So there you go--all you need to know for your reference library. Of course, you don't need to buy any books--you can find out anything you need to know from friends or the internet (the only friend some people have). However, in the post-apocalyptic future in which we don't have phone or internet and are forced to fend for ourselves in an increasingly cruel and dangerous society, you might like to have a couple paperbacks to reference, if not to barter for food and drinking water.

Happy reading!

Monday, February 8, 2010

Man at Work

Ahh, the joys the Internet.

I was trying to follow-up my not-so-clever title with some lyrics by the 1980's Australian rock band, maybe an explanation of why "women glow and men plunder." Instead, I stumble upon a site that claims Vegemite, a popular Australian bread spread, was deemed illegal in the United States because it contains folate, which we only allow in breads and cereals. Now those of you who have tried Vegemite are either thinking, "Awesome, that stuff should illegal," or "That's a crime in itself. Free Vegemite." Those of you who haven't tried it are probably thinking, "Who gives a shit? Don't stay-at-home dads have anything better to do?" The answers are: it's an urban legend, Vegemite is awesome, and yes we do have better things to do.

Here are some of the highlights from my first week of stay-at-home dad-ing/child care sharing:

1. Monday: Since it was my first full day with Amari, I tried to keep parts of Carrie's routine while infusing my own original flare. This was made easier when she took the laptop with the soundtrack to "Flashdance" with her. This meant DJ Jazzy Dad could spin his own 80's dance party which started out with Men at Work and Depeche Mode (the dance part), then wound down with Paul Young (calisthenics and stretching). When Amari was almost as exhausted as I was we transitioned to guitar. I played and she stared, smiled, and babbled occasionally during the choruses. We have a lot of work to do on the harmonies, but I'm optimistic that when she actually has control of her arms, she will play a wicked lead ax.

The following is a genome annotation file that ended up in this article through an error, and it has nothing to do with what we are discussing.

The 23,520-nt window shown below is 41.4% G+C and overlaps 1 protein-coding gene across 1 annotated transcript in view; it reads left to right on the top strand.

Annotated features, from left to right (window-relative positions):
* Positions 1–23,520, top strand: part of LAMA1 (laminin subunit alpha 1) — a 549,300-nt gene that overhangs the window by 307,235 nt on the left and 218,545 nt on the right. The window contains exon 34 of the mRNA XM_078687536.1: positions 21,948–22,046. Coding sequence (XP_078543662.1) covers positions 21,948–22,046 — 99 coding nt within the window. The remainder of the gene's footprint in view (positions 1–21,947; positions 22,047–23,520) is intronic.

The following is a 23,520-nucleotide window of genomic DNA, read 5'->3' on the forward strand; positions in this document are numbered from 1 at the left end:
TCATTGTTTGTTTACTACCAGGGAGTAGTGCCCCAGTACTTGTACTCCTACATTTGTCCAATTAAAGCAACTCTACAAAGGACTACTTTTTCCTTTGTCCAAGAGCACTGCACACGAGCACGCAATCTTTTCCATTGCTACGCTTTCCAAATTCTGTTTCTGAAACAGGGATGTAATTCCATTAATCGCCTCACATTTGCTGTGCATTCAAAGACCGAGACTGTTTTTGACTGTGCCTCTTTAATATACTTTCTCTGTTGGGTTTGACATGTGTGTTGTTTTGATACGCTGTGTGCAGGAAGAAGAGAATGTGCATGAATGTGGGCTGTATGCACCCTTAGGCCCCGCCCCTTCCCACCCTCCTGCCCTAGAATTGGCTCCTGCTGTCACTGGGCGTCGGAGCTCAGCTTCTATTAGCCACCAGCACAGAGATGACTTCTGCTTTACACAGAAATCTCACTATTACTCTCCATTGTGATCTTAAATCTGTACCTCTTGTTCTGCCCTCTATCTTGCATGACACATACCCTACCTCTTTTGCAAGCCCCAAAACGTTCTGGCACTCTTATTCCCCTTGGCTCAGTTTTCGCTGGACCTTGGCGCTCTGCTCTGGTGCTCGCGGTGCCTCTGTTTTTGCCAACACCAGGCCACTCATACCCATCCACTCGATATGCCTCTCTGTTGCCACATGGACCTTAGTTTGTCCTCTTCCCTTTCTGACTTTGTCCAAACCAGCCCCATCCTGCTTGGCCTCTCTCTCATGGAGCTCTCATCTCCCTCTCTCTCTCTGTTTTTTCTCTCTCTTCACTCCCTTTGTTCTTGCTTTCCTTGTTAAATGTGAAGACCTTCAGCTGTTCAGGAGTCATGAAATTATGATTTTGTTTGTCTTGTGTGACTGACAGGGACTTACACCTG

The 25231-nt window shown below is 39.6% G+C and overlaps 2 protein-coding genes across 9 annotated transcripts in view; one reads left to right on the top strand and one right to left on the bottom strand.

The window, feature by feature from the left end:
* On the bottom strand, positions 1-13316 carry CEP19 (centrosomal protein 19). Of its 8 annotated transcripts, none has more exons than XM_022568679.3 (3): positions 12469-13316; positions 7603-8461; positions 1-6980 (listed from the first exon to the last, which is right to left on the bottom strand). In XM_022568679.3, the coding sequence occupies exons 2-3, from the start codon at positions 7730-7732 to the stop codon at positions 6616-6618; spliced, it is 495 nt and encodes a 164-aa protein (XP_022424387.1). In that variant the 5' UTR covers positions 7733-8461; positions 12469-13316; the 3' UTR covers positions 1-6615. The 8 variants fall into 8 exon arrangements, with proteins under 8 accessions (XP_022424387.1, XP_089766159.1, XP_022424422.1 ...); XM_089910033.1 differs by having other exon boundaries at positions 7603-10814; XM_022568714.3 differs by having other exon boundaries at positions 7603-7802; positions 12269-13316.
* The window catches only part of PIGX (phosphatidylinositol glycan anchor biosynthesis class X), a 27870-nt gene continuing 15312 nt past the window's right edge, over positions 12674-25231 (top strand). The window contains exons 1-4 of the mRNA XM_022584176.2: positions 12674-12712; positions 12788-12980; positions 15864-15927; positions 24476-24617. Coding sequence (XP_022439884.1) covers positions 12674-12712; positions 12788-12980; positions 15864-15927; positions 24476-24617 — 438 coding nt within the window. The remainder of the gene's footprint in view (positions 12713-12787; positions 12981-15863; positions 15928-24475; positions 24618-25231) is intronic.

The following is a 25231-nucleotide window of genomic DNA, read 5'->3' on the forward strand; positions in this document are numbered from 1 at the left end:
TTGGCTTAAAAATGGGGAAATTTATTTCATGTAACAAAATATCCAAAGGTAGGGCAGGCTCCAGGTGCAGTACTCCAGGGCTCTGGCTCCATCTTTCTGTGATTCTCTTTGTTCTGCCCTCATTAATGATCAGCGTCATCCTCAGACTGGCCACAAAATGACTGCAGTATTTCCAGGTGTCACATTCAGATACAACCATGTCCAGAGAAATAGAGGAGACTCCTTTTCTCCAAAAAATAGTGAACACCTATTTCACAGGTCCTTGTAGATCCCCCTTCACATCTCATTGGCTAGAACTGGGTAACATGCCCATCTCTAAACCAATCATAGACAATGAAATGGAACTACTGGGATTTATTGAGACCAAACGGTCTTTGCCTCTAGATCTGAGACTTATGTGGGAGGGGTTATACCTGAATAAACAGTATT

2. Tuesday: When I picked Amari up at Nicoles, everyone still looked happy and sane. I was worried about how her daughter, Reya, would feel about her mom's attention being so divided. Apparently it went really well except when Nicole spread one of Reya's blankets out for Amari to lie on. Reya took one look at the blanket, walked over, and said, "Mine" before performing her best tablecloth trick imitation. As she jerked on the blanket, an unsuspecting and unaffected Amari rolled like log onto the carpet. Funny stuff.

3. Wednesday: As I left our house in the morning, Granny C was beginning her childcare shift by placing Amari into a car seat which she then placed into a wheelbarrow and rolled up and down the driveway as the dogs followed closely at her heels. When I arrived home, not only was Amari clean and changed, but Granny C had typed up a log of everything they'd done since I left. It was very sweet and thoughtful.